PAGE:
monkey_testing.jpgNASAchimp.jpg

Animal Testing

Scientific Perspectives

  • Animal testing is used to measure how much of a drug is absorbed into the blood, how it is broken down chemically, the toxicity of the drug, and how quickly the drug is excreted
Process:
  • manufactureres test chemicals on lab animals
  • a statistical value called LD50 used for pesticides is found through the tests
  • the LD50 is the amount of pesticide it takes to kill 50% of test animals in the short term
  • the lower the LD50 is, the more toxic the pesticide is
  • animal testing also used for other chemicals in oral toxicity test and dermal toxicity tests
  • oral toxicity tests are usually done on rats and mice becuase they have similar digestive systems and similar metabolic responses compared to humans
  • dermal toxicity tests are done on rabbits by rubbing their skin with sand paper until just before it bleeds and then applying the chemical
Animals:chart-2.jpg
  • the most commonly animal used for animal testing is mice
  • other common testing animals are rats, cold blooded animals, birds, rabbits, and guinea-pigs
  • chart:

The National Death Toll
Recent (fiscal 2005) United States Department of Agriculture (USDA) statistics list a total of 1,177,566 (a one-year increase of 7%) primates, dogs, cats, rabbits, guinea pigs, hamsters, and other species as being subjected to experimental procedures. The species by species listings include:
66,610 dogs
57,531 primates
58,598 pigs
245,786 rabbits
22,921 cats
176,988 hamsters
64,146 other farm animals
32,260 sheep
231,440 other animals
221,286 guinea pigs



Social Perspectives

  • Animal Testing is wrong and cruel.
    • countless activists
      • activist groups:
        • Coalition for Consumer Information on Cosmetics
        • People for the Ethical Treatment of Animals

  • Animal testing is necessary to create cosmetics and drugs.
    • some pharmaceutical companies, people interested in developing products, NASA (Enos the space chimp)

  • Products/Drugs need to be tested...are there alternative ways to doing this besides animal testing?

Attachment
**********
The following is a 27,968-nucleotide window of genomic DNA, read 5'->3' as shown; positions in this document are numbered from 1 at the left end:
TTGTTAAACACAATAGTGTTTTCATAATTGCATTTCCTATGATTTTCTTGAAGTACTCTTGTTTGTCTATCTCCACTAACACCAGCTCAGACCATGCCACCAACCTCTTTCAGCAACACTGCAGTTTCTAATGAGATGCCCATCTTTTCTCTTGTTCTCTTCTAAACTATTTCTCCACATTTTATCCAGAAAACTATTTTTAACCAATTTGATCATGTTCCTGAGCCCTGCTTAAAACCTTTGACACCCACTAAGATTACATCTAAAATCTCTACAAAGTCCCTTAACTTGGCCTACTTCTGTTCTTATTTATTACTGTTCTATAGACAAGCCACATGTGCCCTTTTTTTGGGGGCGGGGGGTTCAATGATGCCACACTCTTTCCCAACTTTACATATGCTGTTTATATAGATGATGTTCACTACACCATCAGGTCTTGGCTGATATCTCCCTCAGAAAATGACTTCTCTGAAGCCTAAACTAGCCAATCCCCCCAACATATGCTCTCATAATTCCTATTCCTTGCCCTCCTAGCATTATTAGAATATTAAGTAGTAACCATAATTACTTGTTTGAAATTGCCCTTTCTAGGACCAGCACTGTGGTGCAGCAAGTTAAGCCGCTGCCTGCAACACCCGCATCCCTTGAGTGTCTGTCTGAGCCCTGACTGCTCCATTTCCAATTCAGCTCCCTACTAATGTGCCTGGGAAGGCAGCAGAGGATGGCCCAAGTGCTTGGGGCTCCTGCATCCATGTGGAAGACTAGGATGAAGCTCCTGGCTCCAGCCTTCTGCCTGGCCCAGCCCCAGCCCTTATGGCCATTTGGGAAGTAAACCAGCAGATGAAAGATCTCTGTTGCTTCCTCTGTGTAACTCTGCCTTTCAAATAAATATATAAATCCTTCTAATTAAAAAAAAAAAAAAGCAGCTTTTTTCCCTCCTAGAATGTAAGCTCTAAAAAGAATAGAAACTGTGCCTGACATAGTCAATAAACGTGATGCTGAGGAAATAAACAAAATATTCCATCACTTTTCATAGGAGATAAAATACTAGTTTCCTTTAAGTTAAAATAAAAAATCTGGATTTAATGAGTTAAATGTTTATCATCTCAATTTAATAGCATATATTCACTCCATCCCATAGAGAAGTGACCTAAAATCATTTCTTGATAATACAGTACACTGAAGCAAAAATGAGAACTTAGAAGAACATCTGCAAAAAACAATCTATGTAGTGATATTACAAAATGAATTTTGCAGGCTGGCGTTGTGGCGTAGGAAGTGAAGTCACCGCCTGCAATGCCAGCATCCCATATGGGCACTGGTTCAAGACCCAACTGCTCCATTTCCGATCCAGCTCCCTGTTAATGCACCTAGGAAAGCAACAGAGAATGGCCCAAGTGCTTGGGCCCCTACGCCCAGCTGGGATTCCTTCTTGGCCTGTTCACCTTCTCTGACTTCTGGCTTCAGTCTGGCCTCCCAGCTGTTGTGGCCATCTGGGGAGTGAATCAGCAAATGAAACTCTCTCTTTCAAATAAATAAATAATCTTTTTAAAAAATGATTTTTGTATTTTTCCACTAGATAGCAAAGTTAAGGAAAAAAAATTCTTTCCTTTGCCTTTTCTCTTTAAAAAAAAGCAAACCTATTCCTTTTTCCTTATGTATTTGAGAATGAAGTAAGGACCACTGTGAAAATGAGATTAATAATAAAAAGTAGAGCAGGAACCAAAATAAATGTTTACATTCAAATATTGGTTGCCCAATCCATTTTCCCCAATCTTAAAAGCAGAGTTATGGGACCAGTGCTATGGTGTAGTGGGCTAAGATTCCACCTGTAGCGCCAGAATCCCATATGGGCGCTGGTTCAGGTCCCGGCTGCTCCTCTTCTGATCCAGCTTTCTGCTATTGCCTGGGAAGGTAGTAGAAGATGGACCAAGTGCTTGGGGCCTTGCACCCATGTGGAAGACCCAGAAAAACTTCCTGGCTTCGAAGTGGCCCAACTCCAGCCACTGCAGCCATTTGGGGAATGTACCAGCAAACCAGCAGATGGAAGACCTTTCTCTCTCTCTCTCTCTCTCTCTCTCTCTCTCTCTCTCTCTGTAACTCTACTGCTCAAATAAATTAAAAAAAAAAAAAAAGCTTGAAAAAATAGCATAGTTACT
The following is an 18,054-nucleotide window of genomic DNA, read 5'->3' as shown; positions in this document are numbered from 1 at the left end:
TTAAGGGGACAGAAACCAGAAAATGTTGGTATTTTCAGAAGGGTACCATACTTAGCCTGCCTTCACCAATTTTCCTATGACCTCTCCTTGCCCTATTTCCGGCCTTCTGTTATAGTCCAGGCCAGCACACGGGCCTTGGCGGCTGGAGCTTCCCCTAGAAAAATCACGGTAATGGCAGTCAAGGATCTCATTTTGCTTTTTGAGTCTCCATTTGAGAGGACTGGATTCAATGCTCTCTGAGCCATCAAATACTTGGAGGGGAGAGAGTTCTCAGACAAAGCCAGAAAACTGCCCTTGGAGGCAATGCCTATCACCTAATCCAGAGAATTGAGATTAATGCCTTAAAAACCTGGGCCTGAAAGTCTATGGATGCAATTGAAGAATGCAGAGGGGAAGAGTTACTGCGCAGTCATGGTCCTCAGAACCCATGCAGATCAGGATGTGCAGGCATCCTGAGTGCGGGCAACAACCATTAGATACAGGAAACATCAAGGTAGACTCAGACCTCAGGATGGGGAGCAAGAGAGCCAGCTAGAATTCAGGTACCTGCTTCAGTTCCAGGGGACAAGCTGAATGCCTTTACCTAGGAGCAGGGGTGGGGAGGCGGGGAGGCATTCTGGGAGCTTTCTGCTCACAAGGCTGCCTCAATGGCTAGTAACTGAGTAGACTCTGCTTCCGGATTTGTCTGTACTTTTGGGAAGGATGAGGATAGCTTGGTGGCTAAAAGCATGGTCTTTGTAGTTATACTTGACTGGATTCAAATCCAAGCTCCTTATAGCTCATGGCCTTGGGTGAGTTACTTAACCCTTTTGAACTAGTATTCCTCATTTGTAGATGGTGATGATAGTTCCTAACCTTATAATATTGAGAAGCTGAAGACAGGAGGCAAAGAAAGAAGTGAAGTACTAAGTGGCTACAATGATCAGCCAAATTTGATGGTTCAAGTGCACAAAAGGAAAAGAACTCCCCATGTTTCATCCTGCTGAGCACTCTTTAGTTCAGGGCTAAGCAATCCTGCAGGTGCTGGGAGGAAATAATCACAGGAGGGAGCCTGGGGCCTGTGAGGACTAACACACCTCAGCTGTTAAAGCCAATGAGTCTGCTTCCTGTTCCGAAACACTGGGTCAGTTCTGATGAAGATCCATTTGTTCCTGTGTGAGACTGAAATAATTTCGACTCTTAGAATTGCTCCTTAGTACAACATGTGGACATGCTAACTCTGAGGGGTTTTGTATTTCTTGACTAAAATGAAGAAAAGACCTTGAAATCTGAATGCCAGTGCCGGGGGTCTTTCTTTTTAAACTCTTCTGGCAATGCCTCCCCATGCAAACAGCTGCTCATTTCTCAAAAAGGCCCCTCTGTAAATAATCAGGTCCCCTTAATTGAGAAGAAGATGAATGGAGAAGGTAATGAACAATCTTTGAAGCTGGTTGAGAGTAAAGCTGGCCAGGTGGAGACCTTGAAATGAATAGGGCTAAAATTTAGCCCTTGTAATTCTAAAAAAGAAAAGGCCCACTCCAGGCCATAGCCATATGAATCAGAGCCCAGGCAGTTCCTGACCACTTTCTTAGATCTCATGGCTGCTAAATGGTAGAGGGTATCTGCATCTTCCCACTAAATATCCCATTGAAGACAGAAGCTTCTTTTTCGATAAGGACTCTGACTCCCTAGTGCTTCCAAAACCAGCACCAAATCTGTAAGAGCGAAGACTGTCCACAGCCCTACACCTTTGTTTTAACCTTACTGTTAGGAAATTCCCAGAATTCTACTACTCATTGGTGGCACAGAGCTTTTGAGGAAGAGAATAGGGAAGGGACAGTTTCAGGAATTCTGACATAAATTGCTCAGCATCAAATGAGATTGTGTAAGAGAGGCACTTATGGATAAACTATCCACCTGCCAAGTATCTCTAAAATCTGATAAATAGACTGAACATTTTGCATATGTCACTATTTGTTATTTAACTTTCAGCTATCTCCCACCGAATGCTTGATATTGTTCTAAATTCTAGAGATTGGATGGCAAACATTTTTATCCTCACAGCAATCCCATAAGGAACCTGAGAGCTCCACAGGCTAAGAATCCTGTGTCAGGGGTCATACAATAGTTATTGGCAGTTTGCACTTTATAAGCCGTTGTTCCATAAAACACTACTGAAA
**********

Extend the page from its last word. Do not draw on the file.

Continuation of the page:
• artificial skin/bone
    • computer programs


Legal Perspectives
Cosmetics and Drugs
  • The Food and Drug Administration are responsible for the safety of the cosmetics.
  • The Federal Food, Drug, and Cosmetics Act states that animals may be used for testing the safety of cosmetics and the manufacturer is allowed to decide what kind of animal testing is needed.
  • Research and testing should be used to get the maximum amount of information with the minimum amount of animals being tested.
  • Animal Welfare Act- A poorly enforced law that allows many loop holes. Under this act, animal testers are allowed to be starved, electrically shocked, driven insane, or burned with a blowtorch-as long as it's done in a clean laboratory.
Dissection
  • Students have a choice to participate in the dissection activities.
  • All of laws about animal dissection concern students from kindergarden to 12th grade.


Companies that Test on Animals

Arm & Hammer, BIC Corporation, Clorox, Clairol, Colgate-Palmolive Co., Covergirl, Dial Corporation, Johnson & Johnson, L'oreal USA, Olay, Oral-B, Pantene, Physique, Playtex, Procter & Gamble, Schering-Plough, S.C. Johnson, Soaftsoap Enterprises, Suave, Unilever........


Food for Thought

1. Is it right to use animals for medical research or to test cosmetics?
2. Are there any alternatives to animal testing? Discuss the pros and cons of these methods.
3. Are the benefits of killing animals to test human medicines greater than the costs?
4. Is dissection necessary to teach animal physiology?